Disallow Extending of Native Objects (no-extend-native)

In JavaScript, you can extend any object, including builtin or “native” objects. Sometimes people change the behavior of these native objects in ways that break the assumptions made about them in other parts of the code.

For example here we are overriding a builtin method that will then affect all Objects, even other builtins.

// seems harmless
Object.prototype.extra = 55;

// loop through some userIds
var users = {
    "123": "Stan",
    "456": "David"

// not what you'd expect
for (var id in users) {
    console.log(id); // "123", "456", "extra"

A common suggestion to avoid this problem would be to wrap the inside of the for loop with users.hasOwnProperty(id). However, if this rule is strictly enforced throughout your codebase you won’t need to take that step.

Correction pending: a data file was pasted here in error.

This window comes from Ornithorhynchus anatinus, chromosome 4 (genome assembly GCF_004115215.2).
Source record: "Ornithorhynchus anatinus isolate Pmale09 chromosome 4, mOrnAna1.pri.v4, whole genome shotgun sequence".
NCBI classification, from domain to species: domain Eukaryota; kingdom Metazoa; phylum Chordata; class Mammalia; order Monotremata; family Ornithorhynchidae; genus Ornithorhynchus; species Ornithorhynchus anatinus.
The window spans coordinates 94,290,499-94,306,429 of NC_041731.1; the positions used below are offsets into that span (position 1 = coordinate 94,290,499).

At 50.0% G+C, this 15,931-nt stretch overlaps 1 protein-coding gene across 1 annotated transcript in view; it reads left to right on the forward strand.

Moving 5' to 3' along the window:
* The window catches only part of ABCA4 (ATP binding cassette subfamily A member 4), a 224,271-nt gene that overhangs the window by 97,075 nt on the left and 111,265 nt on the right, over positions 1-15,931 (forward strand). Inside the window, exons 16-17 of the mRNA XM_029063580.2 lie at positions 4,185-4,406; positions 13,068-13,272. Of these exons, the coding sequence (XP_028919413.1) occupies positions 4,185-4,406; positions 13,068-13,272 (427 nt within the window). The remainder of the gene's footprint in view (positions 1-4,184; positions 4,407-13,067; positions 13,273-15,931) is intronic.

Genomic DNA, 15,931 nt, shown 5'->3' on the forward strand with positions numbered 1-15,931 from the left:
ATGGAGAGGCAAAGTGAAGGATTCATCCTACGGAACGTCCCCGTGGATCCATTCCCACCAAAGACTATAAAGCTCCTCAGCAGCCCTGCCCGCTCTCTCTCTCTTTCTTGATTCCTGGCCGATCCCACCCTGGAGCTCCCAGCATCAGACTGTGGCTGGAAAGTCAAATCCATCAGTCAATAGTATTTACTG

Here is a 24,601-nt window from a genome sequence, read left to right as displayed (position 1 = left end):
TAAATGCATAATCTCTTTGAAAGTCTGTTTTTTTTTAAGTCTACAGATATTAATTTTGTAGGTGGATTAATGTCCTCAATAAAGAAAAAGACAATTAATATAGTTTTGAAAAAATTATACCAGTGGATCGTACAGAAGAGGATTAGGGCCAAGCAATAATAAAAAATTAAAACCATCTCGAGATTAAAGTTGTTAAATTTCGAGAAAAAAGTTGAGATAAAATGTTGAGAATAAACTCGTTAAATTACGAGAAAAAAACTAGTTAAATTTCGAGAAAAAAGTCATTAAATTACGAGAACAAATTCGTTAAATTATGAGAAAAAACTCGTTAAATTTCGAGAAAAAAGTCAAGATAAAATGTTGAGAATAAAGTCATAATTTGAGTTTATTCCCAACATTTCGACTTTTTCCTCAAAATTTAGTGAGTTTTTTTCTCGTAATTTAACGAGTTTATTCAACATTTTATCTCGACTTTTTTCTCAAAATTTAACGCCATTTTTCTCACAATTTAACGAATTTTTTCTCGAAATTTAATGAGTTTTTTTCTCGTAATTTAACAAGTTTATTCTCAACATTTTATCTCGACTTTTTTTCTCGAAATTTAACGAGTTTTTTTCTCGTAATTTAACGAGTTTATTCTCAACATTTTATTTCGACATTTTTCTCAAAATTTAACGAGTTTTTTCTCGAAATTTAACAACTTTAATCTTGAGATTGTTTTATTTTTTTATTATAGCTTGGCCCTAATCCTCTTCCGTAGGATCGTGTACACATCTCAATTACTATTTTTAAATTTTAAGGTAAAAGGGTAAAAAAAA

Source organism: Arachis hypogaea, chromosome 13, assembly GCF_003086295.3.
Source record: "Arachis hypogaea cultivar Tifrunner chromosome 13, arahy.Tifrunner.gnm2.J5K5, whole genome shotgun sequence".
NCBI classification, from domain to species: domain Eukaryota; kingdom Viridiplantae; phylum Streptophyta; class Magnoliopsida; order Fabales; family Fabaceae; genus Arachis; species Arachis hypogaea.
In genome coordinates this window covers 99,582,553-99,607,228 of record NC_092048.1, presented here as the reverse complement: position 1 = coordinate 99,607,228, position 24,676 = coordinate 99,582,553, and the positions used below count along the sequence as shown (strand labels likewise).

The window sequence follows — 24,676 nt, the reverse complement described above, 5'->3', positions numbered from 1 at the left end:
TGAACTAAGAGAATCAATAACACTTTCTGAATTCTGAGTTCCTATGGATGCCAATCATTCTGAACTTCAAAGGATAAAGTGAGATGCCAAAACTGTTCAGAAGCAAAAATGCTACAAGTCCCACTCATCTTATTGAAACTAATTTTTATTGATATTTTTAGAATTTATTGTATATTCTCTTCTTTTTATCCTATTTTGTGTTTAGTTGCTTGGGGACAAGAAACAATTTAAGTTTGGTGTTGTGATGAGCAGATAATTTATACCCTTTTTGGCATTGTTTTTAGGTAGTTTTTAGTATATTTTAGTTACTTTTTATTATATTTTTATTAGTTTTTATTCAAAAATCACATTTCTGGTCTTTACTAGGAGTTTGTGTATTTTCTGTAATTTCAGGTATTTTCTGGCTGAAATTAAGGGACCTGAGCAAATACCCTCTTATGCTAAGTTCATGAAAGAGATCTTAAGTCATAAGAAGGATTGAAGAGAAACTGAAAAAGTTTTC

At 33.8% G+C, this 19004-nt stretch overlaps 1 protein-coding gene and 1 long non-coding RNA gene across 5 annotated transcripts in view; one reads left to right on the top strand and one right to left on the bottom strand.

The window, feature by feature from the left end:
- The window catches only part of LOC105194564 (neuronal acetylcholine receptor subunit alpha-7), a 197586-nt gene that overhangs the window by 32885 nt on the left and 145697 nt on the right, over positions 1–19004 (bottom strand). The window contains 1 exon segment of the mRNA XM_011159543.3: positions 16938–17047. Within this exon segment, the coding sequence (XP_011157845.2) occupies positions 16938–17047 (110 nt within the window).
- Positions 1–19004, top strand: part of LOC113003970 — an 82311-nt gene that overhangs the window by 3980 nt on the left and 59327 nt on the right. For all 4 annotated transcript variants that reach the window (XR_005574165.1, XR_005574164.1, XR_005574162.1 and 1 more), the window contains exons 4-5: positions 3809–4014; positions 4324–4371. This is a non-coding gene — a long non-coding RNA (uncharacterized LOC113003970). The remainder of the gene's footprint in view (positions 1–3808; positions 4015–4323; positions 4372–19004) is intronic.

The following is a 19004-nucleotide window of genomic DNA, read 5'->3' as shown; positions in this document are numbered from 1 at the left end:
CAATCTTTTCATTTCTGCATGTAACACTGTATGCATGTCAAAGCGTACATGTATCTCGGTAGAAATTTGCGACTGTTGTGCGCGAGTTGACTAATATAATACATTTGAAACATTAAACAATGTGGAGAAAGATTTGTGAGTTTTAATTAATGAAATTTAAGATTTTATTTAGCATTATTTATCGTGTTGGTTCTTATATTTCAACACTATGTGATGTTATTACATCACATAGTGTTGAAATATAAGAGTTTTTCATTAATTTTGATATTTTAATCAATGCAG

Rule Details

Disallows directly modifying the prototype of builtin objects.

Examples of incorrect code for this rule:

/*eslint no-extend-native: "error"*/

Object.prototype.a = "a";
Object.defineProperty(Array.prototype, "times", { value: 999 });


This rule accepts an exceptions option, which can be used to specify a list of builtins for which extensions will be allowed.


Examples of correct code for the sample { "exceptions": ["Object"] } option:

/*eslint no-extend-native: ["error", { "exceptions": ["Object"] }]*/

Object.prototype.a = "a";

Known Limitations

This rule does not report any of the following less obvious approaches to modify the prototype of builtin objects:

var x = Object;
x.prototype.thing = a;

eval("Array.prototype.forEach = 'muhahaha'");

with(Array) {
    prototype.thing = 'thing';

window.Function.prototype.bind = 'tight';

When Not To Use It

You may want to disable this rule when working with polyfills that try to patch older versions of JavaScript with the latest spec, such as those that might Function.prototype.bind or Array.prototype.forEach in a future-friendly way.


This rule was introduced in ESLint 0.1.4.